Welcome! Please contribute your ideas for what challenges we might aspire to solve, changes in our community that can improve machine learning impact, and examples of machine learning projects that have had tangible impact.
Lacking context for this site? Read the original paper: Machine Learning that Matters (ICML 2012). You can also review the slides.
Machine learning already matters
  • I thoroughly enjoyed reading the position paper, and decided to give a positive view about how much impact machine learning already has had. I posted this on the mloss.org blog.




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  • I think much of the community views applications as the "users group" of ML.   Neil Lawrence's blog posting takes this view.  They're glad the group exists because the successes promote continued funding of the field, but they think ML researchers have little to learn from applications and don't want app papers taking up slots at ICML. 

    What we tried to point out in our essay from 1996 (which Kiri mentioned in another thread) was that research and applications exist together in a mutual feedback loop.  Applications is not simply a "users group".  In ICML the loop is broken, though in other forums (MLJ, KDD, etc.) it seems to be in better shape.
  • Excellent!  I definitely think a constructive and positive view is merited.  There are lots of ways ML does matter now, but doesn't get enough press.  Let's publicize, and celebrate, these successes.

    Your deeper point about ML becoming more invisible as it is adopted is well taken, and it is related to a phenomena we observe for AI in general (i.e., if a machine can do X, then X no longer really requires "intelligence", so the bar for "artificial intelligence" keeps moving higher).
  • I agree with Cheng, and further I think the list of challenges is too narrow and not ambitious enough at some levels (the saving of $100M certainly has already been done) and far too ambitious (avoid a war) at the same time.

    It is not hard to find problems where ML will help. What is harder, is to find problems where it will not. But it will only be a part of the solution. A brief list from my own organisation:
    • Inferring good sites for geothermal power production
    • Navigating the biomedical literature by learning topics
    • Predicting when water mains may fail to save money on maintenance
    • Inferring the waveforms needed for neurostimulation to block chronic pain
    • Early detection of deadly fungal outbreaks in hospitals by mining nurses daily notebooks
    • Predicting the output of rooftop photovoltaic power generation to better manage the electricity grid
    • Predicting demand for media content to enable distributed serving of high demand content and reduce power requirements in data centers
    • Inferring cognitive load in people manning control rooms etc
    • Predicting traffic intensity on city roads to enable better traffic light control
    • Predicting efficacy of different cancer treatments on individuals based on their genome
    All of these have complex and non-standard evaluation criteria. They are not toy problems.

    I think the main problem behind the issues being discussed here is that (not unlike any other subdiscipline) specialists tend to think of problems that will be solved with ML, rather than problems the solution of which will include ML, but rely on many other disciplines too. Karl Popper made this point very well at the beginning of Realism and the Aim of Science, where he said Subjects do not exist, only Problems.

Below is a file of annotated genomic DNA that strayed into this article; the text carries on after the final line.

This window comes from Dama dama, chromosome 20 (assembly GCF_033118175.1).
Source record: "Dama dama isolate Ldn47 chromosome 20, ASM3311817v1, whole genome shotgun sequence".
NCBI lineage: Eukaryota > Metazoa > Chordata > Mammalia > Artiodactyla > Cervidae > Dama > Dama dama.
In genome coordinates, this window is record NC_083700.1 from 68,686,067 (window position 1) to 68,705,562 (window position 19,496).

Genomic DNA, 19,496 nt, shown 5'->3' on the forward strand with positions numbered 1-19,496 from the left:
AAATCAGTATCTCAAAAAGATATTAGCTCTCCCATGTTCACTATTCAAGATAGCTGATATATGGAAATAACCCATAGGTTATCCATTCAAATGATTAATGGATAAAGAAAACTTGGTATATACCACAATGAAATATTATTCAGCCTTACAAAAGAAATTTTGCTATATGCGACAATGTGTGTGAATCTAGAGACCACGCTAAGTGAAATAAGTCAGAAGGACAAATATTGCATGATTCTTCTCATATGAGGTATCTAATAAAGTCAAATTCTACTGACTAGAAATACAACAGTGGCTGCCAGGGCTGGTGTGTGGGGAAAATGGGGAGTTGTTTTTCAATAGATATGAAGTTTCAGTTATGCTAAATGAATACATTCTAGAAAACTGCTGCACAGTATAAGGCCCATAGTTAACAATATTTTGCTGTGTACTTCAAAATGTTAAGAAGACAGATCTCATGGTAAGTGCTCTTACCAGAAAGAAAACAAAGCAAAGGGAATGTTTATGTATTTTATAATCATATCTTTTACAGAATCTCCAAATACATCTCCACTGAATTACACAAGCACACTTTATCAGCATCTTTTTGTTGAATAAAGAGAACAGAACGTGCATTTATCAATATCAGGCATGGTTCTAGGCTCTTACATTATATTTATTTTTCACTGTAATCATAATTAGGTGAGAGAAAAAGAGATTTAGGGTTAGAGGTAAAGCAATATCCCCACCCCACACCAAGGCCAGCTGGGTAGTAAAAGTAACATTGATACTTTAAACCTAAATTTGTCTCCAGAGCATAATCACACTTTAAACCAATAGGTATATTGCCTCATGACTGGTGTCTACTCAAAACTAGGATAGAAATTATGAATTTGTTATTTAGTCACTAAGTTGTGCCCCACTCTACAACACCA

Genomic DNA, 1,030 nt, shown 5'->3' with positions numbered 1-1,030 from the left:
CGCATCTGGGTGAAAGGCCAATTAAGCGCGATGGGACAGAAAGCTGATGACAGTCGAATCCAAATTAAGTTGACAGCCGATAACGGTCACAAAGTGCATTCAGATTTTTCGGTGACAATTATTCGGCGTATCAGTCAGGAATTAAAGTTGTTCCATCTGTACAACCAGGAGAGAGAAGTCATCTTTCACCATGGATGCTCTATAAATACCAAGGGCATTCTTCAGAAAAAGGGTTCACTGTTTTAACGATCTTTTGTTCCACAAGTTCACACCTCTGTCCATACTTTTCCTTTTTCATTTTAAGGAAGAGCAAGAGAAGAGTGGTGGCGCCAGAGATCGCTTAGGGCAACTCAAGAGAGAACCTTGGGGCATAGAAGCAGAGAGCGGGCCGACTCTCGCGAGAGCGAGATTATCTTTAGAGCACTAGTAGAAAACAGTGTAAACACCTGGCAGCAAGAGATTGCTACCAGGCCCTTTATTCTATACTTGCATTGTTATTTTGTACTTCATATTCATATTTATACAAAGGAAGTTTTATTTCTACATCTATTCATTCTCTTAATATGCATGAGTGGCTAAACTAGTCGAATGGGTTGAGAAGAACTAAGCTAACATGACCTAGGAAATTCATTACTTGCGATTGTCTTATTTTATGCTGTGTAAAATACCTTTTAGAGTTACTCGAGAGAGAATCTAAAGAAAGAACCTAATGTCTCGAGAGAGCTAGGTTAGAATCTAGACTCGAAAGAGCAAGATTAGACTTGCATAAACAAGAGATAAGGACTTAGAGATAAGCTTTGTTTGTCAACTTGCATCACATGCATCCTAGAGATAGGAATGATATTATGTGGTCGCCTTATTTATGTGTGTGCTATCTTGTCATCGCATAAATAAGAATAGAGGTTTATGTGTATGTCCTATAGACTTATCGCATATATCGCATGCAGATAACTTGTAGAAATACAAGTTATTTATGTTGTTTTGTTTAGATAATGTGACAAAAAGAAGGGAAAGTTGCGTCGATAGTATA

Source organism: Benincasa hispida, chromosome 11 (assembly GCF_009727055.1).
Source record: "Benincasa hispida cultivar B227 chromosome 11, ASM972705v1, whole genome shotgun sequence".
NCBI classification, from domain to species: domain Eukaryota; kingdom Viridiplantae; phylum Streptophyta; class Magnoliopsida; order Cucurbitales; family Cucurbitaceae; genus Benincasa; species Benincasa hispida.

Once ML researchers understand that they are doing engineering, then you just apply the normal discipline of engineering which will imply you need to look at the system as a whole. And of course if you extract toy problems out of context it will not necessarily help.  Another consequence (which I have spoken about before) is that ML research (at least as evidenced by the core ML conferences) tends to be very technique driven. Many of the points Kiri makes are resolved if you are problem focussed.

    Finally, a pointer to an opinion piece I co-wrote a couple of years ago which also took issue with the UCI dataset business.

    Well done Kiri for focussing the discussion.

    Bob Williamson
  • I thoroughly enjoyed reading the paper and could not have expressed my opinion better - thanks Kiri for such a great contribution!

    Regarding section 5, I think one additional way to get more adoption is to make ML algorithms re-usable by researchers and engineers in other disciplines. Since ML algorithms rely on data to be effective, and large data gets stored and processed more and more in distributed storage systems, one way to achieve this is to look into "ML-as-a-Service" with a concise and known interfaces. For example, the task of 'training' can be viewed as (a generalization of) 'storing' items, and the task of 'prediction' can be viewed as (a generalization of) 'retrieving' items.

    Looking forward to your talk on Friday!
  • ... "ML-as-a-Service" with a concise and known interfaces.  For example, the task of 'training' can be viewed as (a generalization
    of) 'storing' items, and the task of 'prediction' can be viewed as (a
    generalization of) 'retrieving' items.
    @Ralf: This is indeed the viewpoint being taken by the "probabilistic databases" folks. 

    There's also a bunch of work on probabilistic programming languages, although AFAIK, it is limited to exact (or MCMC) Bayesian inference where the program defines the generative process.

  • Neil Lawrence claims that machine learning should really not be measured with respect to applications.



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